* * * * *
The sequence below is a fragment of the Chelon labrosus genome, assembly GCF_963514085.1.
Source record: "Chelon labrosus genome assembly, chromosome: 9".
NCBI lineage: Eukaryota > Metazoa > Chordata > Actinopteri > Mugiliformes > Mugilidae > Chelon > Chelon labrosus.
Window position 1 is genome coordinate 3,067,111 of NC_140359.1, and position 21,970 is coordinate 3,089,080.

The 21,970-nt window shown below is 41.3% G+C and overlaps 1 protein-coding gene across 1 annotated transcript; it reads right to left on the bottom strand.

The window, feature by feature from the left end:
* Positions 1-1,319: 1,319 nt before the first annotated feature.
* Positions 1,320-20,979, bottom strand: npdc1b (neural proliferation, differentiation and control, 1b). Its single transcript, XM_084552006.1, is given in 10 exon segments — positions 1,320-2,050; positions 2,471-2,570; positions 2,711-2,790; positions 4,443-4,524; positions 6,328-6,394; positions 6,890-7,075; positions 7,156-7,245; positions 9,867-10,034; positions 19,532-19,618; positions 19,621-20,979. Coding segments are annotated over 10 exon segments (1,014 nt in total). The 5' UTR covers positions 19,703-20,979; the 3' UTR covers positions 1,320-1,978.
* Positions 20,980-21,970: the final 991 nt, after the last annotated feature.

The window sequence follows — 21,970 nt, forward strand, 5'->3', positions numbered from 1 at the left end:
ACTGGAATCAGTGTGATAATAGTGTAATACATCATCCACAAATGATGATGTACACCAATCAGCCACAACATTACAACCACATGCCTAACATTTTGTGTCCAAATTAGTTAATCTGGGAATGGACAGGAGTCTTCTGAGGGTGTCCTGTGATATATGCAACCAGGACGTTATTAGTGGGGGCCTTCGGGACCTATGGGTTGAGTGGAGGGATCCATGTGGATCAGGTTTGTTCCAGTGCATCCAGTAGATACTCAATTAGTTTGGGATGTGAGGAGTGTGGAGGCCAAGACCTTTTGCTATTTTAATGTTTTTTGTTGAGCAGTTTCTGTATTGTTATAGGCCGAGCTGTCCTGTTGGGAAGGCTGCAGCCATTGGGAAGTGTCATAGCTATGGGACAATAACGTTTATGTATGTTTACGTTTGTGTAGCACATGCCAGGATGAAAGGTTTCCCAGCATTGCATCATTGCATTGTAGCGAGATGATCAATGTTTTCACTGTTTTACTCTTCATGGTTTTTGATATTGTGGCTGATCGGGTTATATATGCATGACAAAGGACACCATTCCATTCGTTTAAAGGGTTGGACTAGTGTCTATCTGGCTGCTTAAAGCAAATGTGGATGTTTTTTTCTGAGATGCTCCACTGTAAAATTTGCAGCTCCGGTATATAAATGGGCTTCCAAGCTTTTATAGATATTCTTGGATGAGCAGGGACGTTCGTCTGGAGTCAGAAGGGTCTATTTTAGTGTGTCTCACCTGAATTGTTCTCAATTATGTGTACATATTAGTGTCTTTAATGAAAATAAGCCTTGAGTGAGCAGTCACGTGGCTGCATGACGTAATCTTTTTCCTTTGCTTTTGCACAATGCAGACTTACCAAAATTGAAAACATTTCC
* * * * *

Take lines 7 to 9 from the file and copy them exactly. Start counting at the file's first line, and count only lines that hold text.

* Positions 1-1,319: 1,319 nt before the first annotated feature.
* Positions 1,320-20,979, bottom strand: npdc1b (neural proliferation, differentiation and control, 1b). Its single transcript, XM_084552006.1, is given in 10 exon segments — positions 1,320-2,050; positions 2,471-2,570; positions 2,711-2,790; positions 4,443-4,524; positions 6,328-6,394; positions 6,890-7,075; positions 7,156-7,245; positions 9,867-10,034; positions 19,532-19,618; positions 19,621-20,979. Coding segments are annotated over 10 exon segments (1,014 nt in total). The 5' UTR covers positions 19,703-20,979; the 3' UTR covers positions 1,320-1,978.
* Positions 20,980-21,970: the final 991 nt, after the last annotated feature.